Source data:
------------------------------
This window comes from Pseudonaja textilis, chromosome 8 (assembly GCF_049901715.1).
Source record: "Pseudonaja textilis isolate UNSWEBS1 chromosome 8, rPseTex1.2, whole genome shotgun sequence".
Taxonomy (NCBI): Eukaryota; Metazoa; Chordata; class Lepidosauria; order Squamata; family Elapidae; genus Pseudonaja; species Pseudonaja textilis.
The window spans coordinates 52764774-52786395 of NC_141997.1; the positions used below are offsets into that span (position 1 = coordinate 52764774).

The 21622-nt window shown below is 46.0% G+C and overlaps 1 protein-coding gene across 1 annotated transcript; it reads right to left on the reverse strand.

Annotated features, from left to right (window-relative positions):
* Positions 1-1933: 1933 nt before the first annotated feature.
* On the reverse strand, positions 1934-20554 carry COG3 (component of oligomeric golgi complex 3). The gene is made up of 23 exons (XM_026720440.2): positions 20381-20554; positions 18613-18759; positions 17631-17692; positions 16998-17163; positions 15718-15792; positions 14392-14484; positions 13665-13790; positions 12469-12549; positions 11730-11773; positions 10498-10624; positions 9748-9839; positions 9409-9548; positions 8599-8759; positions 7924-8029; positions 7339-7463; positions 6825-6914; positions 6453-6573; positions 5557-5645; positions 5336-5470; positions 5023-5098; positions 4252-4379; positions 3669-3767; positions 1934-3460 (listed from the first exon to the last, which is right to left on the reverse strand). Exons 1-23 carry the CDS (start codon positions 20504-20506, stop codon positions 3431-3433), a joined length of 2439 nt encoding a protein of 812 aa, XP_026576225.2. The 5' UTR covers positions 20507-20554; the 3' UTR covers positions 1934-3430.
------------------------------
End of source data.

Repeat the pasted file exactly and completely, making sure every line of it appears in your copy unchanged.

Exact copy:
This window comes from Pseudonaja textilis, chromosome 8 (assembly GCF_049901715.1).
Source record: "Pseudonaja textilis isolate UNSWEBS1 chromosome 8, rPseTex1.2, whole genome shotgun sequence".
Taxonomy (NCBI): Eukaryota; Metazoa; Chordata; class Lepidosauria; order Squamata; family Elapidae; genus Pseudonaja; species Pseudonaja textilis.
The window spans coordinates 52764774-52786395 of NC_141997.1; the positions used below are offsets into that span (position 1 = coordinate 52764774).

The 21622-nt window shown below is 46.0% G+C and overlaps 1 protein-coding gene across 1 annotated transcript; it reads right to left on the reverse strand.

Annotated features, from left to right (window-relative positions):
* Positions 1-1933: 1933 nt before the first annotated feature.
* On the reverse strand, positions 1934-20554 carry COG3 (component of oligomeric golgi complex 3). The gene is made up of 23 exons (XM_026720440.2): positions 20381-20554; positions 18613-18759; positions 17631-17692; positions 16998-17163; positions 15718-15792; positions 14392-14484; positions 13665-13790; positions 12469-12549; positions 11730-11773; positions 10498-10624; positions 9748-9839; positions 9409-9548; positions 8599-8759; positions 7924-8029; positions 7339-7463; positions 6825-6914; positions 6453-6573; positions 5557-5645; positions 5336-5470; positions 5023-5098; positions 4252-4379; positions 3669-3767; positions 1934-3460 (listed from the first exon to the last, which is right to left on the reverse strand). Exons 1-23 carry the CDS (start codon positions 20504-20506, stop codon positions 3431-3433), a joined length of 2439 nt encoding a protein of 812 aa, XP_026576225.2. The 5' UTR covers positions 20507-20554; the 3' UTR covers positions 1934-3430.